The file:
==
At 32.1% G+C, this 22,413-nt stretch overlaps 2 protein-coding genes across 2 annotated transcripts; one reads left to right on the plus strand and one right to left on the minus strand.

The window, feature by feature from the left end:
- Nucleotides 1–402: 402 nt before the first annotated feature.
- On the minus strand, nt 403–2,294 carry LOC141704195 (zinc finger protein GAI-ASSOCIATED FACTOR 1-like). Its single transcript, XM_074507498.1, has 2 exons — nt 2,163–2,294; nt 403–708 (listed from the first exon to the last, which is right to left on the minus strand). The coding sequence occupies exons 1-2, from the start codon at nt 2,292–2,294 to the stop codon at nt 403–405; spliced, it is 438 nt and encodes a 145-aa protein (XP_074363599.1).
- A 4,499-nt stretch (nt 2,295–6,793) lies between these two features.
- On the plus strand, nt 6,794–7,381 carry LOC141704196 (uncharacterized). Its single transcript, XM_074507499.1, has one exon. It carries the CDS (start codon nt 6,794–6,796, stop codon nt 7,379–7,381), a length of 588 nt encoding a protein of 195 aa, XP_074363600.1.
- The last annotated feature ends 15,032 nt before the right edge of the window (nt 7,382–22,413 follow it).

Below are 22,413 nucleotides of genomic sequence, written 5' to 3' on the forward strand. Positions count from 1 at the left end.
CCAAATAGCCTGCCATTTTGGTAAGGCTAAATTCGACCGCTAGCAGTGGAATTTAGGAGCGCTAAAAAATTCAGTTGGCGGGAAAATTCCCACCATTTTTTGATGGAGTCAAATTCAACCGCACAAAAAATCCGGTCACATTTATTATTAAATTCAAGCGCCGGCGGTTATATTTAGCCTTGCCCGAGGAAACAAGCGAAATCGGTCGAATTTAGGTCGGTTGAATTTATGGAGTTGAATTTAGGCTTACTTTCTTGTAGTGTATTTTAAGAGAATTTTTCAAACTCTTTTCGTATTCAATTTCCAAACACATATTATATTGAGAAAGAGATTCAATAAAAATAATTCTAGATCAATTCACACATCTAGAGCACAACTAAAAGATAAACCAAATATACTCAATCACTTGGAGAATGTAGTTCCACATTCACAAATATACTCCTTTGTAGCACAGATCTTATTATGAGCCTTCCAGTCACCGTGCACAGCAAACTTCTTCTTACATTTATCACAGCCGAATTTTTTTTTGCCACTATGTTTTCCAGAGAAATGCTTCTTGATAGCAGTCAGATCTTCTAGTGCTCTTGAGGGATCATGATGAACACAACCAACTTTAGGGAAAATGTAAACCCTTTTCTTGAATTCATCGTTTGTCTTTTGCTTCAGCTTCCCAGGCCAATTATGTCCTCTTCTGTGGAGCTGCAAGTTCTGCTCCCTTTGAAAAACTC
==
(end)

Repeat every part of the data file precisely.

At 32.1% G+C, this 22,413-nt stretch overlaps 2 protein-coding genes across 2 annotated transcripts; one reads left to right on the plus strand and one right to left on the minus strand.

The window, feature by feature from the left end:
- Nucleotides 1–402: 402 nt before the first annotated feature.
- On the minus strand, nt 403–2,294 carry LOC141704195 (zinc finger protein GAI-ASSOCIATED FACTOR 1-like). Its single transcript, XM_074507498.1, has 2 exons — nt 2,163–2,294; nt 403–708 (listed from the first exon to the last, which is right to left on the minus strand). The coding sequence occupies exons 1-2, from the start codon at nt 2,292–2,294 to the stop codon at nt 403–405; spliced, it is 438 nt and encodes a 145-aa protein (XP_074363599.1).
- A 4,499-nt stretch (nt 2,295–6,793) lies between these two features.
- On the plus strand, nt 6,794–7,381 carry LOC141704196 (uncharacterized). Its single transcript, XM_074507499.1, has one exon. It carries the CDS (start codon nt 6,794–6,796, stop codon nt 7,379–7,381), a length of 588 nt encoding a protein of 195 aa, XP_074363600.1.
- The last annotated feature ends 15,032 nt before the right edge of the window (nt 7,382–22,413 follow it).

Below are 22,413 nucleotides of genomic sequence, written 5' to 3' on the forward strand. Positions count from 1 at the left end.
CCAAATAGCCTGCCATTTTGGTAAGGCTAAATTCGACCGCTAGCAGTGGAATTTAGGAGCGCTAAAAAATTCAGTTGGCGGGAAAATTCCCACCATTTTTTGATGGAGTCAAATTCAACCGCACAAAAAATCCGGTCACATTTATTATTAAATTCAAGCGCCGGCGGTTATATTTAGCCTTGCCCGAGGAAACAAGCGAAATCGGTCGAATTTAGGTCGGTTGAATTTATGGAGTTGAATTTAGGCTTACTTTCTTGTAGTGTATTTTAAGAGAATTTTTCAAACTCTTTTCGTATTCAATTTCCAAACACATATTATATTGAGAAAGAGATTCAATAAAAATAATTCTAGATCAATTCACACATCTAGAGCACAACTAAAAGATAAACCAAATATACTCAATCACTTGGAGAATGTAGTTCCACATTCACAAATATACTCCTTTGTAGCACAGATCTTATTATGAGCCTTCCAGTCACCGTGCACAGCAAACTTCTTCTTACATTTATCACAGCCGAATTTTTTTTTGCCACTATGTTTTCCAGAGAAATGCTTCTTGATAGCAGTCAGATCTTCTAGTGCTCTTGAGGGATCATGATGAACACAACCAACTTTAGGGAAAATGTAAACCCTTTTCTTGAATTCATCGTTTGTCTTTTGCTTCAGCTTCCCAGGCCAATTATGTCCTCTTCTGTGGAGCTGCAAGTTCTGCTCCCTTTGAAAAACTC